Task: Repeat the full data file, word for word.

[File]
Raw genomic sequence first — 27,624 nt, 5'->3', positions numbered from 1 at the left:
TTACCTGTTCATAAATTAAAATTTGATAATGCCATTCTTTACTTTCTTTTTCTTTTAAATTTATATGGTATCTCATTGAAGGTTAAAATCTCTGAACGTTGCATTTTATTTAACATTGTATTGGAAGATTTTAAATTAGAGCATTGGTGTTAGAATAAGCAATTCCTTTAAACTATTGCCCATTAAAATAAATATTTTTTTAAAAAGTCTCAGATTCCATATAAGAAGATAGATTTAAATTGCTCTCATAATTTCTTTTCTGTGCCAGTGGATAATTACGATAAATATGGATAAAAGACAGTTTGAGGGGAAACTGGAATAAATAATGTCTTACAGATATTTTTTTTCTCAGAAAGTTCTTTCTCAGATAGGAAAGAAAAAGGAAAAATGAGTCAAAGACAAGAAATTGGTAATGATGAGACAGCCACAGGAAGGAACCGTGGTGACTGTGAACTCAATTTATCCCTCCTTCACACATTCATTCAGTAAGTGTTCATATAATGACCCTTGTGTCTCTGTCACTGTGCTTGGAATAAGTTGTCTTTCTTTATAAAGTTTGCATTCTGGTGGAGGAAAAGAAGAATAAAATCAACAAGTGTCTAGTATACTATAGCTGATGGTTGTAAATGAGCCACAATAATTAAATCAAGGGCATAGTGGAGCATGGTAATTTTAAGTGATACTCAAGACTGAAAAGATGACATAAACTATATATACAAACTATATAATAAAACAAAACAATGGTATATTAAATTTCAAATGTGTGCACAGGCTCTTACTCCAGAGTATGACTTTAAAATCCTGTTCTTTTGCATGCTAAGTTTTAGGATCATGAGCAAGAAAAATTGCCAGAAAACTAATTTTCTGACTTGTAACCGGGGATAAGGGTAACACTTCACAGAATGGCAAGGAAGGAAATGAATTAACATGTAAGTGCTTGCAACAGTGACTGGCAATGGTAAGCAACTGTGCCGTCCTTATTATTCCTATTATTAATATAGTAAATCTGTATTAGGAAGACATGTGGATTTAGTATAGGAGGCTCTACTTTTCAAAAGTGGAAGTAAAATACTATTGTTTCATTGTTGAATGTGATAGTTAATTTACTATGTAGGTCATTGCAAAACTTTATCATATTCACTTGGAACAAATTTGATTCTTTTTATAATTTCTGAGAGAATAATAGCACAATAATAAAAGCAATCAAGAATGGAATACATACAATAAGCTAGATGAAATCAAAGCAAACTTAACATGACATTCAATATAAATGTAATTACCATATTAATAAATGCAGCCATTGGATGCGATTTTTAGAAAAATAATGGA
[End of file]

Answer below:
Raw genomic sequence first — 27,624 nt, 5'->3', positions numbered from 1 at the left:
TTACCTGTTCATAAATTAAAATTTGATAATGCCATTCTTTACTTTCTTTTTCTTTTAAATTTATATGGTATCTCATTGAAGGTTAAAATCTCTGAACGTTGCATTTTATTTAACATTGTATTGGAAGATTTTAAATTAGAGCATTGGTGTTAGAATAAGCAATTCCTTTAAACTATTGCCCATTAAAATAAATATTTTTTTAAAAAGTCTCAGATTCCATATAAGAAGATAGATTTAAATTGCTCTCATAATTTCTTTTCTGTGCCAGTGGATAATTACGATAAATATGGATAAAAGACAGTTTGAGGGGAAACTGGAATAAATAATGTCTTACAGATATTTTTTTTCTCAGAAAGTTCTTTCTCAGATAGGAAAGAAAAAGGAAAAATGAGTCAAAGACAAGAAATTGGTAATGATGAGACAGCCACAGGAAGGAACCGTGGTGACTGTGAACTCAATTTATCCCTCCTTCACACATTCATTCAGTAAGTGTTCATATAATGACCCTTGTGTCTCTGTCACTGTGCTTGGAATAAGTTGTCTTTCTTTATAAAGTTTGCATTCTGGTGGAGGAAAAGAAGAATAAAATCAACAAGTGTCTAGTATACTATAGCTGATGGTTGTAAATGAGCCACAATAATTAAATCAAGGGCATAGTGGAGCATGGTAATTTTAAGTGATACTCAAGACTGAAAAGATGACATAAACTATATATACAAACTATATAATAAAACAAAACAATGGTATATTAAATTTCAAATGTGTGCACAGGCTCTTACTCCAGAGTATGACTTTAAAATCCTGTTCTTTTGCATGCTAAGTTTTAGGATCATGAGCAAGAAAAATTGCCAGAAAACTAATTTTCTGACTTGTAACCGGGGATAAGGGTAACACTTCACAGAATGGCAAGGAAGGAAATGAATTAACATGTAAGTGCTTGCAACAGTGACTGGCAATGGTAAGCAACTGTGCCGTCCTTATTATTCCTATTATTAATATAGTAAATCTGTATTAGGAAGACATGTGGATTTAGTATAGGAGGCTCTACTTTTCAAAAGTGGAAGTAAAATACTATTGTTTCATTGTTGAATGTGATAGTTAATTTACTATGTAGGTCATTGCAAAACTTTATCATATTCACTTGGAACAAATTTGATTCTTTTTATAATTTCTGAGAGAATAATAGCACAATAATAAAAGCAATCAAGAATGGAATACATACAATAAGCTAGATGAAATCAAAGCAAACTTAACATGACATTCAATATAAATGTAATTACCATATTAATAAATGCAGCCATTGGATGCGATTTTTAGAAAAATAATGGA